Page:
I came across this article Work for Free that got me thinking.
The goal of every employer is to gain more value from workers than the firm pays out in wages; otherwise, there is no growth, no advance, and no advantage for the employer. Conversely, the goal of every employee should be to contribute more to the firm than he or she receives in wages, and thereby provide a solid rationale for receiving raises and advancement in the firm.
I don't need to tell you that the refusenik didn't last long in this job.
In contrast, here is a story from last week. My phone rang. It was the employment division of a major university. The man on the phone was inquiring about the performance of a person who did some site work on Mises.org last year. I was able to tell him about a remarkable young man who swung into action during a crisis, and how he worked three 19-hour days, three days in a row, how he learned new software with diligence, how he kept his cool, how he navigated his way with grace and expertise amidst some 80 different third-party plug-ins and databases, how he saw his way around the inevitable problems, how he assumed responsibility for the results, and much more.
What I didn't tell the interviewer was that this person did all this without asking for any payment. Did that fact influence my report on his performance? I'm not entirely sure, but the interviewer probably sensed in my voice my sense of awe toward what this person had done for the Mises Institute. The interviewer told me that he had written down 15 different questions to ask me but that I had answered them all already in the course of my monologue, and that he was thrilled to hear all these specifics.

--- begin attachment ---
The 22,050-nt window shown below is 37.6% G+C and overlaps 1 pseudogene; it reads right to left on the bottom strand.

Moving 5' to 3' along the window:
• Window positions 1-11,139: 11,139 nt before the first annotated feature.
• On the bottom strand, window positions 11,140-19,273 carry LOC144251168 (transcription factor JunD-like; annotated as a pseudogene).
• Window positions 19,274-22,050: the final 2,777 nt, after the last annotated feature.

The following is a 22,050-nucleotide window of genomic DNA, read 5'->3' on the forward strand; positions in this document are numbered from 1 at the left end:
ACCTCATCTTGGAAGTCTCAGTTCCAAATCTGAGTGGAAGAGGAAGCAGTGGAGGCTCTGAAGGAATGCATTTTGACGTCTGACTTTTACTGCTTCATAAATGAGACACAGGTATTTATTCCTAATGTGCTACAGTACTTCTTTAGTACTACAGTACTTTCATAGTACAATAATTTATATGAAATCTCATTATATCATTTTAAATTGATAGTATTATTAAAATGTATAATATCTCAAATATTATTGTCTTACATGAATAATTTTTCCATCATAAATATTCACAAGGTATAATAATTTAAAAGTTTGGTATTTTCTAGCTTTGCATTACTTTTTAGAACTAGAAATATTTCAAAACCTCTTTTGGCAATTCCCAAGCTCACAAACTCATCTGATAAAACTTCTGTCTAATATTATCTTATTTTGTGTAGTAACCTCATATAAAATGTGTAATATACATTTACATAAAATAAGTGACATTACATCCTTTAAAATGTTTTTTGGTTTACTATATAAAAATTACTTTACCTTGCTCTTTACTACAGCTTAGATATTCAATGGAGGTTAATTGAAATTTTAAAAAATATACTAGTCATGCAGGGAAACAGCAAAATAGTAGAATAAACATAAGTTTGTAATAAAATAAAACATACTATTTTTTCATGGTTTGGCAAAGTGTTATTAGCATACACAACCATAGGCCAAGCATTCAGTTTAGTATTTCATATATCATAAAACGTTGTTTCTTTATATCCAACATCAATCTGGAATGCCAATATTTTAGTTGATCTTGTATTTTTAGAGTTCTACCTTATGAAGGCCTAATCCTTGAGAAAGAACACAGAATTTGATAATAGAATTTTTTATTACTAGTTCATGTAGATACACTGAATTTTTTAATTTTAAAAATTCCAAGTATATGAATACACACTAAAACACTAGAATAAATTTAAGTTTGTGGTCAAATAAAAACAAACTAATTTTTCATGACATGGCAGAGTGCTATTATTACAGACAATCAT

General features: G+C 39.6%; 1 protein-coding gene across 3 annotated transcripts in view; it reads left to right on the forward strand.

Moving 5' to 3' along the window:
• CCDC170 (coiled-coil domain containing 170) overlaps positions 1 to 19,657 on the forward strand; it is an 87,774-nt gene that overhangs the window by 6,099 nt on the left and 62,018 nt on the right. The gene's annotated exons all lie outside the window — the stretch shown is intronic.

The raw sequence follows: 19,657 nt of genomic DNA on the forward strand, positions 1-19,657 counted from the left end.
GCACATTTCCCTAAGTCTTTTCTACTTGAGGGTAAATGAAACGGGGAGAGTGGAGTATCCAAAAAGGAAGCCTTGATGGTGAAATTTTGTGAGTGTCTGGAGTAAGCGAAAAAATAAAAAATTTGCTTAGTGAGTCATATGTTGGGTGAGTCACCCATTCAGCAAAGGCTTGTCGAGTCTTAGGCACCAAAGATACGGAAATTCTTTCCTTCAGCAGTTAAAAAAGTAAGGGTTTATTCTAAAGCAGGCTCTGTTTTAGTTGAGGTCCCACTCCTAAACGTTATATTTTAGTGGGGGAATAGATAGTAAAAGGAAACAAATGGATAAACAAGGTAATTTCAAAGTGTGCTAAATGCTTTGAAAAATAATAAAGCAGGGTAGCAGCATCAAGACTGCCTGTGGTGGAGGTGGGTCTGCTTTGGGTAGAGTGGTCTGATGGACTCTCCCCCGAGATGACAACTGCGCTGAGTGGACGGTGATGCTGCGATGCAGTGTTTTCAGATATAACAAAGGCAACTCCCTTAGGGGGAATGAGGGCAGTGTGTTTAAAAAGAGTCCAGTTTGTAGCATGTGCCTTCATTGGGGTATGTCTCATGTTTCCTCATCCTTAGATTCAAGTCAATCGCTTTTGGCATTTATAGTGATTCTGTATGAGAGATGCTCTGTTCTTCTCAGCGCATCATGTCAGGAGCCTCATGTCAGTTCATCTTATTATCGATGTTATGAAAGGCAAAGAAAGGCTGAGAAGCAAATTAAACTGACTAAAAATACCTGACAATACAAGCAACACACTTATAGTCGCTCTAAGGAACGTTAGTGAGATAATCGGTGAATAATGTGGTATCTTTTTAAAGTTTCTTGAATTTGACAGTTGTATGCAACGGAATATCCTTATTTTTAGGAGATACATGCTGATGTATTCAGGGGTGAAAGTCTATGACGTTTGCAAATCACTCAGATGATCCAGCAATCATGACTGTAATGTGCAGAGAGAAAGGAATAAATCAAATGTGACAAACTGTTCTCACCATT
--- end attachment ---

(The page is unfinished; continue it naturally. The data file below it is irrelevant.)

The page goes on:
The person was offered the job. He had done a very wise thing; he had earned a devotee for life.
The harder the economic times, the more employers need to know what they are getting when they hire someone. The job applications pour in by the buckets, all padded with degrees and made to look as impressive as possible. It's all just paper. What matters today is what a person can do for a firm. The resume becomes pro forma but not decisive under these conditions. But for a former boss or manager to rave about you to a potential employer? That's worth everything.
What do you think? Has anyone here worked for free? If so, has it benefited you in any way? Why should(nt) you work for free (presuming you have the money from other means to keep you going)? Can you share your experience?
Me, I am taking a year out of college and haven't gotten a degree yet so that's probably why most of my job applications are getting ignored. So im thinking about working for free for the experience?